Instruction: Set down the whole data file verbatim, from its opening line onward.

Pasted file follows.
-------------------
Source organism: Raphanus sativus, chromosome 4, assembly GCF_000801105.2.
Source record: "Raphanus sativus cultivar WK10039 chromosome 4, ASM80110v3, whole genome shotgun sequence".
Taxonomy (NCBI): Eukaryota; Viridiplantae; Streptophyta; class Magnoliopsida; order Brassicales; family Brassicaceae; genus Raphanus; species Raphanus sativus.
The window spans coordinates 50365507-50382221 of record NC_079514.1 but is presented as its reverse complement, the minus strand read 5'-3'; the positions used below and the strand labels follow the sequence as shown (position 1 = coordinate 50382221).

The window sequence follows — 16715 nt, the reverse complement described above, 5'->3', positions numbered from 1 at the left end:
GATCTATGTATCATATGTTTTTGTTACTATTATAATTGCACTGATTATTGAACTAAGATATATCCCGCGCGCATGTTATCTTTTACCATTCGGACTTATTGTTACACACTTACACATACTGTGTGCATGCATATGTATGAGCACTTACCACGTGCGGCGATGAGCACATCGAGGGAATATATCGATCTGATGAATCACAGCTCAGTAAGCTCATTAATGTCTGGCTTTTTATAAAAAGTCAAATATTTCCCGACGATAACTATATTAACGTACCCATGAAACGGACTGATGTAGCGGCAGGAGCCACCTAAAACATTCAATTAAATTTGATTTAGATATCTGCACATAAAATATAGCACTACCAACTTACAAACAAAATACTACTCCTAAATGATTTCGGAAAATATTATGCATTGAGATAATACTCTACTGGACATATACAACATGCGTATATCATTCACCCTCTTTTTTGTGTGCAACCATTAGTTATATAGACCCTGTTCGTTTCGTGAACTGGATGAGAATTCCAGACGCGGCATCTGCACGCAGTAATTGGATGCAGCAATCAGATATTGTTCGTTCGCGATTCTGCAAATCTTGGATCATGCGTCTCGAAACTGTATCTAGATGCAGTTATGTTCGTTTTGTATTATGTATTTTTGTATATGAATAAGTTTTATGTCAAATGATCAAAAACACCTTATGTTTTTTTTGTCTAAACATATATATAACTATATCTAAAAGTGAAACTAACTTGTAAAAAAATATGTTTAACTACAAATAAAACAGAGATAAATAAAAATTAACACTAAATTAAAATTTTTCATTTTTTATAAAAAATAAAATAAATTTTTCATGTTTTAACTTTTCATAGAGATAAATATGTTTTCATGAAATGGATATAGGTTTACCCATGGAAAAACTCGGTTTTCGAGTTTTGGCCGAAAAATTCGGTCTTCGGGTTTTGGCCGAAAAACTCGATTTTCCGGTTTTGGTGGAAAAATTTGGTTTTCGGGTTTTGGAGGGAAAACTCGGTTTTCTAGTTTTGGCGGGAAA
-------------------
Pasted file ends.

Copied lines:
Source organism: Raphanus sativus, chromosome 4, assembly GCF_000801105.2.
Source record: "Raphanus sativus cultivar WK10039 chromosome 4, ASM80110v3, whole genome shotgun sequence".
Taxonomy (NCBI): Eukaryota; Viridiplantae; Streptophyta; class Magnoliopsida; order Brassicales; family Brassicaceae; genus Raphanus; species Raphanus sativus.
The window spans coordinates 50365507-50382221 of record NC_079514.1 but is presented as its reverse complement, the minus strand read 5'-3'; the positions used below and the strand labels follow the sequence as shown (position 1 = coordinate 50382221).

The window sequence follows — 16715 nt, the reverse complement described above, 5'->3', positions numbered from 1 at the left end:
GATCTATGTATCATATGTTTTTGTTACTATTATAATTGCACTGATTATTGAACTAAGATATATCCCGCGCGCATGTTATCTTTTACCATTCGGACTTATTGTTACACACTTACACATACTGTGTGCATGCATATGTATGAGCACTTACCACGTGCGGCGATGAGCACATCGAGGGAATATATCGATCTGATGAATCACAGCTCAGTAAGCTCATTAATGTCTGGCTTTTTATAAAAAGTCAAATATTTCCCGACGATAACTATATTAACGTACCCATGAAACGGACTGATGTAGCGGCAGGAGCCACCTAAAACATTCAATTAAATTTGATTTAGATATCTGCACATAAAATATAGCACTACCAACTTACAAACAAAATACTACTCCTAAATGATTTCGGAAAATATTATGCATTGAGATAATACTCTACTGGACATATACAACATGCGTATATCATTCACCCTCTTTTTTGTGTGCAACCATTAGTTATATAGACCCTGTTCGTTTCGTGAACTGGATGAGAATTCCAGACGCGGCATCTGCACGCAGTAATTGGATGCAGCAATCAGATATTGTTCGTTCGCGATTCTGCAAATCTTGGATCATGCGTCTCGAAACTGTATCTAGATGCAGTTATGTTCGTTTTGTATTATGTATTTTTGTATATGAATAAGTTTTATGTCAAATGATCAAAAACACCTTATGTTTTTTTTGTCTAAACATATATATAACTATATCTAAAAGTGAAACTAACTTGTAAAAAAATATGTTTAACTACAAATAAAACAGAGATAAATAAAAATTAACACTAAATTAAAATTTTTCATTTTTTATAAAAAATAAAATAAATTTTTCATGTTTTAACTTTTCATAGAGATAAATATGTTTTCATGAAATGGATATAGGTTTACCCATGGAAAAACTCGGTTTTCGAGTTTTGGCCGAAAAATTCGGTCTTCGGGTTTTGGCCGAAAAACTCGATTTTCCGGTTTTGGTGGAAAAATTTGGTTTTCGGGTTTTGGAGGGAAAACTCGGTTTTCTAGTTTTGGCGGGAAA